In summary, exposure to cotton dust or components of the dust has been noted to cause 1) acute effects represented by both a disabling acute respiratory syndrome (byssinosis) and a cross-shift decrement in FEV1, and 2) chronic effects represented by both accelerated annual decrements in FEV1 and chronic bronchitis. The acute syndrome does not necessarily remit on removal from exposure and there is a growing body of evidence to suggest a relationship between the acute effects and chronic airflow limitation. There is evidence that short-term exposures result in acute effects41,54 but none for whether such exposures, with or without an acute response, ultimately lead to chronic effects.
These reactive chemical agents have been reported to cause a wide range of nonmalignant respiratory health effects although there are substantial differences in the proportion of the population at risk for each.55
In 1951, case reports of isocyanate-related pulmonary effects called attention to a new occupational asthma.56 Sensitization was reported to occur as early as after only one high exposure,57 but onset could also be delayed for a number of years after first exposure.58,59 Unlike with high molecular weight agents which cause occupational asthma, however, further study of isocyanate asthma cases showed that measurable IgE and airway hyperreactivity was not invariably an essential feature.55,60,61 The course of isocyanate asthma includes the fact that as many as half of seriously affected workers who leave work do not recover.62,63,64
Although it was not initially expected, continued investigation of the effects of work exposure to isocyanates revealed evidence of a number of respiratory effects other than asthma which were important and a series of epidemiologic studies ensued. There is good evidence that high levels of exposure are associated with chemical bronchitis 65 and, recently, with reactive airway dysfunction syndrome.66
Independent of asthma or acute response to serious overexposures,
there are well-documented acute and chronic non-specific airway effects from isocyanate exposures. Peters' studied workers exposed to very low levels of TDI. His work demonstrated significant change in FEV1 over the workshift.67 A three year prospective study of these same workers demonstrated the losses were not just acute; exposed workers experienced accelerated losses over three years and there appeared to be a correlation between the magnitude of cross-workshift change and the accelerated functional loss.68,69 My own work provided preliminary information on the relationship of acute and chronic losses to exposure level and that the effects persisted after controlling for cigarette smoking.70,71 Epidemiology studies have also provided a preliminary estimate of a no-effect level72.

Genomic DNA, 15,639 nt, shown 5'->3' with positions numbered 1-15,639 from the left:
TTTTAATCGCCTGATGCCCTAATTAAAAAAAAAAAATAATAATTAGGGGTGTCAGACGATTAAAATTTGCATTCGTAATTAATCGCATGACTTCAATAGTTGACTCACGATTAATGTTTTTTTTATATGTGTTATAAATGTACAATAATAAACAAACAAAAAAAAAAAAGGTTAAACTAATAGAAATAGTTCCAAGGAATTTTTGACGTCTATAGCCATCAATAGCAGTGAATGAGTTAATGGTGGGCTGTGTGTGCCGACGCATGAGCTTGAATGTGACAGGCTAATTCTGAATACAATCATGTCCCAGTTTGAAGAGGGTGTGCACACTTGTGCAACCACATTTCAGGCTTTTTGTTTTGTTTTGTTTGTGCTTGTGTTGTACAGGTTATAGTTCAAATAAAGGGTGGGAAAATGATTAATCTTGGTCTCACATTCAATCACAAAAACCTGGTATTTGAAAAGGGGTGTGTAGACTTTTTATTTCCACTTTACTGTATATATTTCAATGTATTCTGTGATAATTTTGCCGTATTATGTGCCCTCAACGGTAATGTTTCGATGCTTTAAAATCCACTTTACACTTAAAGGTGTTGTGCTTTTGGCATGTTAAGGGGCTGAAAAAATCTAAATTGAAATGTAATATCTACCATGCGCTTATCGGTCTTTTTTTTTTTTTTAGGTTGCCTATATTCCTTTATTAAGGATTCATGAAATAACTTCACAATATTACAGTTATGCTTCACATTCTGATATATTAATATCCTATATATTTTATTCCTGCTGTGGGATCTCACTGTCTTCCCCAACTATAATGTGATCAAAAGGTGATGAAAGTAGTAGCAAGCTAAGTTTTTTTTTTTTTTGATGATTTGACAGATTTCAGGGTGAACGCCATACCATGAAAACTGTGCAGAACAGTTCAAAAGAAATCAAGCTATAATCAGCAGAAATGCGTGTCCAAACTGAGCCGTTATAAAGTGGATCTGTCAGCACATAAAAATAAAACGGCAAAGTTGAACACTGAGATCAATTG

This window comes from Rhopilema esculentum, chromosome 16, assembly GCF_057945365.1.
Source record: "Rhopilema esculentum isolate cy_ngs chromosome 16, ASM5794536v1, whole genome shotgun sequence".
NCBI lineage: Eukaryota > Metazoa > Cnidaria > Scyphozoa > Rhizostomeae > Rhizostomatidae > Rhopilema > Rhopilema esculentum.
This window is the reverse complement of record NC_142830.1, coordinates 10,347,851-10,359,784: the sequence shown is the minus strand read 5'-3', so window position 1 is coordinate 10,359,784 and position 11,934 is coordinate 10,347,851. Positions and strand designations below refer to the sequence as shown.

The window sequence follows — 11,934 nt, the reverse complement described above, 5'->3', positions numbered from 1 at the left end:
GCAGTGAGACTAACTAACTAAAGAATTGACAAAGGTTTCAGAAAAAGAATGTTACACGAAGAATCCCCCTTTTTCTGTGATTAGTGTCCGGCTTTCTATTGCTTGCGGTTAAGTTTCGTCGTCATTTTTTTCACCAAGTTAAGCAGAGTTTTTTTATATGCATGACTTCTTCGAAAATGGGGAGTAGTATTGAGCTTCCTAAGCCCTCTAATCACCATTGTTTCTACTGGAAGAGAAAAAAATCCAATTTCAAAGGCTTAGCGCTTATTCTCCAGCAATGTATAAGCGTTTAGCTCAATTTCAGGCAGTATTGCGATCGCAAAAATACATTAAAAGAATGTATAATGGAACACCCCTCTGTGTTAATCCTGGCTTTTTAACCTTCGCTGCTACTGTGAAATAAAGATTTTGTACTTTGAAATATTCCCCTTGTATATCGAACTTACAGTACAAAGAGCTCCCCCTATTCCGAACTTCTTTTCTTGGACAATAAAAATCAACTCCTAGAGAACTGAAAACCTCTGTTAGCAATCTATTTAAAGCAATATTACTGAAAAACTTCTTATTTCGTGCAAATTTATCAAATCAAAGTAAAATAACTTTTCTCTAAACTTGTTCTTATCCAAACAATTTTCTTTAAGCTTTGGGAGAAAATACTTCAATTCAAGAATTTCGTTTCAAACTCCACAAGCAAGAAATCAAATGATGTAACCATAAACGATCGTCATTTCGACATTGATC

Work by Weill and his colleagues, in a prospective study of a new plant confirmed the broad population dose-related effects of chronic TDI exposure while directly accounting for healthy worker selection. 73,74 Their work raised the possibility that peak exposures might be important not only for asthma74 but for the non-asthma related chronic losses as well. These epidemiologic studies provided sufficient evidence that TDI was not a problem for only a small population of sensitized workers, but that the agent was a risk for all TDI workers.
Finally no epidemiologic studies have yet examined the importance of the case reports of hypersensitivity pneumonitis as an exposure consequence.55 As these are being reported with increasing frequency their relative importance as a risk from this chemical exposure is an important priority to determine.
In summary, isocyanates (a series of small molecular weight chemical compounds) have been noted to cause 1) several acute conditions: chemical bronchitis, allergic bronchoconstriction (after short-term high exposures as well as following longer-term lower exposures), and to cause large dose-related cross-shift loss in FEV1; and 2) chronic respiratory effects including accelerated loss in pulmonary function over several years (suggesting the development of chronic airway limitation) and irreversible asthma. There is also evidence that the acute effects are related to the chronic effects both as asthma that does not remit and as cross-shift loss which is related to the rate of subsequent annual loss. Finally, there is evidence that short-term exposures can cause acute responses that are irreversible and progressive, but there is no evidence, either way, as to whether short-term exposures without acute response result in irreversible respiratory effects.
Notes on Selected Inorganic Agents
Beryllium exposures have been associated with both acute and chronic pulmonary disease.75 Both acute and chronic conditions have
been shown to be disabling. Relevant to the questions being considered here is that exposures in one instance as brief as one week and in several instances occurring for less than 10 weeks have resulted in disease certified for inclusion in the Beryllium Registry established at the Massachusetts General Hospital.76